The week in wearable tech

From Fossil to Magic Leap, we look back at a busy seven days
The week in wearable tech

It was never going to be easy to match last week's cluster bomb of news, but this week certainly hasn't been short of events, happenings and - dare we say - occurrences.

So make a nice hot drink, calm yourself down, and dive into another wrap-up of all the big stories.

Magic Leap makes its first appearance

Who you gonna call? Magic Leap! The enigmatic mixed reality system has made its first appearance in the wild via a leaked photo. The picture, given by a source to Business Insider, showed a backpack PC attached to a headset, like some kind of crap Ghostbusters costume you throw together an hour before the Halloween party.

CEO Rony Abovitz addressed the picture in a tweet: "The photo shows an @magicleap R&D test rig where we collect room/space data for our machine vision/machine learning work." Expect something very different for the final product, basically, if we ever actually see it.

HomeKit gets its first camera

The first HomeKit security camera went on sale this week, and it comes from Taiwanese company D-Link. Apple has started selling the Omna camera on its store, meaning it's beaten the Withings Home Plus - also HomeKit-friendly - to the market. The Omna has a 180-degree wide-angle lens and night vision up to 16 feet. It can also shoot and store video and images at 1920 x 1080 resolution, and of course will let you monitor your home from an iOS device.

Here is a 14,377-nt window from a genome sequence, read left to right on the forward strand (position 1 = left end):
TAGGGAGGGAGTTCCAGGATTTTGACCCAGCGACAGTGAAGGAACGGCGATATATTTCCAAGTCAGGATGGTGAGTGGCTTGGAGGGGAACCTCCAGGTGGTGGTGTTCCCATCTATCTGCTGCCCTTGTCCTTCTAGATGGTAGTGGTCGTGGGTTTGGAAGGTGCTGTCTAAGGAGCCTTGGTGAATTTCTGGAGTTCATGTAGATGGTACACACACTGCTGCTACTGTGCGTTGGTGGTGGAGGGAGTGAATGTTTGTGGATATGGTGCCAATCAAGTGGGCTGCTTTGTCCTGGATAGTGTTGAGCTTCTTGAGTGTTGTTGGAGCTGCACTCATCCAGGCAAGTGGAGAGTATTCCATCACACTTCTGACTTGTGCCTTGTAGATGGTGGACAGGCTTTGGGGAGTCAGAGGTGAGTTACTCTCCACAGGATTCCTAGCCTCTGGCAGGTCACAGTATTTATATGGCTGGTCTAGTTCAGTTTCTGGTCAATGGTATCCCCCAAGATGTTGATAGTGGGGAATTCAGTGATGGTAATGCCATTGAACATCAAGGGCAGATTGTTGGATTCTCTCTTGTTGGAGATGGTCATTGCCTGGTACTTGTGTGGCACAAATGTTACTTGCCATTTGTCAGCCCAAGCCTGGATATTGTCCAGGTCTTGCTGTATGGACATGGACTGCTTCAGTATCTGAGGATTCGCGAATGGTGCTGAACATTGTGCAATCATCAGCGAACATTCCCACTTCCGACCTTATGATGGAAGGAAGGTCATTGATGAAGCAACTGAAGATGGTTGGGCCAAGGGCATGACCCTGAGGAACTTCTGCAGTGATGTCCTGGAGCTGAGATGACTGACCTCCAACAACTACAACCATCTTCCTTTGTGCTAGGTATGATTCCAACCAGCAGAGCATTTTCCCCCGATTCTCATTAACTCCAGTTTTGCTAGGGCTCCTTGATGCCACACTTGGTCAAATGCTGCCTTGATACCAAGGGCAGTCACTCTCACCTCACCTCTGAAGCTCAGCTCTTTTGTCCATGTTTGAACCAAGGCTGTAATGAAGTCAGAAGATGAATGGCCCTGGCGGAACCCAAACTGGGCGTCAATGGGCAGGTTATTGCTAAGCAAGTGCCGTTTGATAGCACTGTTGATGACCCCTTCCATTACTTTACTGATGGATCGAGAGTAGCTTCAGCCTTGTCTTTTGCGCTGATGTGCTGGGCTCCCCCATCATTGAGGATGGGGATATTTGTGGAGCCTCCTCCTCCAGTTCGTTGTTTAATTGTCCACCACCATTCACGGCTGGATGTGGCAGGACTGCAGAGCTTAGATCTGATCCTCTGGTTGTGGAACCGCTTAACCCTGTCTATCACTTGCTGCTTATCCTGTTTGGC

SmartWatch 3 won't get Android Wear update

This week Sony told us that the SmartWatch 3 won't be getting the update to Android Wear 2.0, which will be sad news to many. "SmartWatch 3 will not be upgraded to Android Wear 2.0 as after evaluation, we found the current operating system version delivered the most consistent and stable experience," a spokesperson told Wareable. The Samsung Gear Live, original Moto 360 and LG G Watch will also miss the upgrade.

Fossil bets big on wearable tech

Fossil's share price might still be in free fall, but wearable tech is undoubtedly helping the brand. Results showed a decline in traditional watch sales offset by growth in connected devices. The Fossil Q, Skagen Connected and Michael Kors Access are the big ones to thank, and although wearable tech might not be the company's saviour (traction is still slow), it's definitely going all in with a promise to launch 300 devices.

Improving life for the blind

A nice story to round off with. This week we reported on eSight's new pair of smartglasses that help the legally blind to see. The new model, the eSight 3, has improved quality, more features and a lower price. "The quality of the vision it restores, and the way it does it, and the size and appearance is head and shoulders above anything we've done before," eSight CEO Brian Mech told Wareable. "[Users] can see pretty much as well as anyone who's normally sighted". Amazing stuff.


TAGGEDWearables

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